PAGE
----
Kenya Ivory Seizer: Ivory Tusk Bound for Turkey Seized in Kenya

About 1,600 pieces of ivory were counted in the consignment and its market value is around $1.4m

About 1,600 pieces of ivory were counted in the consignments which were seized in the port city of Mombasa in Kenya

 

Officials of the Custom Exercise and Preventive Service in Kenya have seized a large consignment of Ivory which was bound for Turkey at the coastal port city of Mombasa.

The four tonnes of ivory were hidden inside sacks of sesame seeds in order to deceive port officials to be able to ship the Ivory to its destination.

The Kenyan Wildlife Service said more than 1,600 pieces of ivory were counted in the consignment and its market value is around $1.4m.

Kenya Wildlife Service President, Arthur Tuda said the ivory was found during two separate searches on different days at the port city of Mombasa.

“The ivory came through the Kenya-Uganda border stashed in sacks, and they were hidden in two 4ft containers, export documents declared the containers as carrying sesame seeds,” he said.

But customs official said smugglers sometimes ships Ivory Tusks through countries not normally associated with demand for ivory and thereafter, ships it to Asia where demand for Ivory is believed to be very high.

Searches at Mombasa port were being increased in a bid to stop smugglers from evading and violating laws on Ivory.

In January this year, two tones of ivory worth around $1m were seized in Mombasa port while in transit from Tanzania to Indonesia.

In July too, officials seized large consignment of some 770 pieces ivory tusk hacked out of elephants which had come from neighboring Uganda and was bound for Malaysia.

The Kenyan government and many African nations have banned trade in ivory which made poaching subsequently declined but there has been a rise in the illegal practice in recent years with poachers resorting to other methods in perpetuating their trade.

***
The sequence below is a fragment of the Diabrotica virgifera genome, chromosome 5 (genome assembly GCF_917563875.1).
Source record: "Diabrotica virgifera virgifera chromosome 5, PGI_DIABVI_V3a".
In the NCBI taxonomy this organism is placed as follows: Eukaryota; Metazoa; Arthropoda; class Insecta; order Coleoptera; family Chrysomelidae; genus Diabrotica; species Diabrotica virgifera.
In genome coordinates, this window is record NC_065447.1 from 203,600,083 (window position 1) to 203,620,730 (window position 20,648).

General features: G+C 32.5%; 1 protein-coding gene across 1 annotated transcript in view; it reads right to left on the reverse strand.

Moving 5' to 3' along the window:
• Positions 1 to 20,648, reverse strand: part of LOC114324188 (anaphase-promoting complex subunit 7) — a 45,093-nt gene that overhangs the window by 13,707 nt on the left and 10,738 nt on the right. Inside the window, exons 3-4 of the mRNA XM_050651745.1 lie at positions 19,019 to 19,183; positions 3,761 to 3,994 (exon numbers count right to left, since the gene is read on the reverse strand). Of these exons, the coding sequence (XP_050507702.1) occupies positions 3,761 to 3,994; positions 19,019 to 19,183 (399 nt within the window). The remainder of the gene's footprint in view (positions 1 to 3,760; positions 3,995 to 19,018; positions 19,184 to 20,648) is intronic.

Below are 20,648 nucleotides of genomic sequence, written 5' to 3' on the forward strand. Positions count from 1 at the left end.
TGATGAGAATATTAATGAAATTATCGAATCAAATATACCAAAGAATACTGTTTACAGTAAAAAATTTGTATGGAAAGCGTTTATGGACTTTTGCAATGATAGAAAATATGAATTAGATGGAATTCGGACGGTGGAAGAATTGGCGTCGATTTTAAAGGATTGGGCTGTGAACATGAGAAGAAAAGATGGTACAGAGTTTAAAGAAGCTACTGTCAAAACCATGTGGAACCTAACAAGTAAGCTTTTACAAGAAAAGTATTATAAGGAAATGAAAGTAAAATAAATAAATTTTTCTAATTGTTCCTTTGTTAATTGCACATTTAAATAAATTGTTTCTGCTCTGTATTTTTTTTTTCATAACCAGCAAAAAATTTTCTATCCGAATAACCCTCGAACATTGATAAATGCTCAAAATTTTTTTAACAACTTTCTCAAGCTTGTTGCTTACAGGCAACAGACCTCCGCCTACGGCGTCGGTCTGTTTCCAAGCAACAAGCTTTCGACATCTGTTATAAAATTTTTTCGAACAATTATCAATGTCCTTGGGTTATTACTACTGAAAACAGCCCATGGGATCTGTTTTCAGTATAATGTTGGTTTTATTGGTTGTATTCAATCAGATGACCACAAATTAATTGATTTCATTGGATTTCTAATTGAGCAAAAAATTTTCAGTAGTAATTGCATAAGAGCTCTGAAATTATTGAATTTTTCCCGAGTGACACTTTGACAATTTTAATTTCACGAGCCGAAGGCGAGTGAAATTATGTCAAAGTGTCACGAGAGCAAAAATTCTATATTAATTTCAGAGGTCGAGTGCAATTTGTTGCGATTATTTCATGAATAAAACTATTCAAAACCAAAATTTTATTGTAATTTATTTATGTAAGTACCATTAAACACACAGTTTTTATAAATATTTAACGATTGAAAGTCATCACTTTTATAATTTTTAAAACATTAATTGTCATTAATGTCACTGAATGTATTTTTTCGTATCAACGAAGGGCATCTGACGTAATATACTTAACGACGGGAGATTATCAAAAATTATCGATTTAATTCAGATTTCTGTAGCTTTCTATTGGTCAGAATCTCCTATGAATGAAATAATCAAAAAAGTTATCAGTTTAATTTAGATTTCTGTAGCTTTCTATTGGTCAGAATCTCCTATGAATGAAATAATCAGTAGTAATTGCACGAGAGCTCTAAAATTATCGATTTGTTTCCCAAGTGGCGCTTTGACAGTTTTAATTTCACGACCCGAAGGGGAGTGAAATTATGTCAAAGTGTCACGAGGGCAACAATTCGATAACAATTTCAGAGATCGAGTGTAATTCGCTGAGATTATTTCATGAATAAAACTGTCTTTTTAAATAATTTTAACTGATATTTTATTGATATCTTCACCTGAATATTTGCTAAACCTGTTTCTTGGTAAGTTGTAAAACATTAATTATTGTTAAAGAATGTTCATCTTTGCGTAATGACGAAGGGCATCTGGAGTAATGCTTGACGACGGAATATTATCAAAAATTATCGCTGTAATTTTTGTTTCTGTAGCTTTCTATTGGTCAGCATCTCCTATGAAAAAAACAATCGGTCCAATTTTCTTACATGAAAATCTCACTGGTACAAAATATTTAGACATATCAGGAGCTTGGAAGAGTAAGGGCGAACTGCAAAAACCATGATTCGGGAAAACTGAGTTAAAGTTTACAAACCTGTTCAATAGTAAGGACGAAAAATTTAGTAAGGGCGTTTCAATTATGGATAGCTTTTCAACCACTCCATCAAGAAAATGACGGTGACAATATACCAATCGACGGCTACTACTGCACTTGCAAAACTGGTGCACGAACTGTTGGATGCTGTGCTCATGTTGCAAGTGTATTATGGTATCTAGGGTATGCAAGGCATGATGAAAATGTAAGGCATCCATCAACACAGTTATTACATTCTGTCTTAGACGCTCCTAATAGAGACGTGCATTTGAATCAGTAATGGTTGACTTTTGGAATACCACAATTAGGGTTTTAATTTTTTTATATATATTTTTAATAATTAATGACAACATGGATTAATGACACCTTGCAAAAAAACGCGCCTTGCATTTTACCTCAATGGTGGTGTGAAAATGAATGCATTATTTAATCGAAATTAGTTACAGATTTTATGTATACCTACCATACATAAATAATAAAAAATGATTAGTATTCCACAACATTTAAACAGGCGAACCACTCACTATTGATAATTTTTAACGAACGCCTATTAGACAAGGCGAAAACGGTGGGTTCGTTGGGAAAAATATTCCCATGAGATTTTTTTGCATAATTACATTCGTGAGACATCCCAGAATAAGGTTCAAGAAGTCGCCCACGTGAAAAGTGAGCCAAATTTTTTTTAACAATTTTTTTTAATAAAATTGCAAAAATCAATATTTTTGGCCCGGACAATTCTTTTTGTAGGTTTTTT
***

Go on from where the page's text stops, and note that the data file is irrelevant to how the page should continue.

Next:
Kenya has recently taken a more aggressive stance against poaching as it tries to combat a surge in demand for ivory from Asia.

The Convention on International Trade in Endangered Species has also banned the trade in ivory in 1989 but in recent years poaching has increased across sub-Saharan Africa with criminal gangs slaughtering elephants for ivory markets in Asia.

Issaka Adams / NationalTurk Africa News

 

 

Ghana-Turkey relations: President Mahama in Turkey for bilateral talks with President Abdullah Gül.

President Mahama in Turkey for bilateral talks

President Mahama in Turkey for bilateral talks

 

 

 The Ghanaian President John Dramani Mahama left Accra on late Sunday for a State Visit to the Republic of Turkey.

Official statement from the presidency indicated that the visit is at the invitation of his Turkish counterpart President Abdullah Gül.

“The two Leaders will use the opportunity to discuss shared objectives in advancing trade, economic and cultural cooperation between Ghana and Turkey”, the statement noted.

About 60 Ghanaian Business Executives and Entrepreneurs drawn from various private sector institutions are currently in Turkey to participate in a business and investment forum organized as a part of President Mahama’s visit to Turkey.

The two countries have good relations and is expected it will continue with both countries benefitting mutually in their diplomatic ties.

The statement added that President Mahama will also attend the 20th Ordinary Session of the Assembly of Heads of States and Governments of the African Union in Addis Ababa, Ethiopia on Friday, January 25 to Tuesday, January 29.

Issaka Adams / NationalTurk Africa News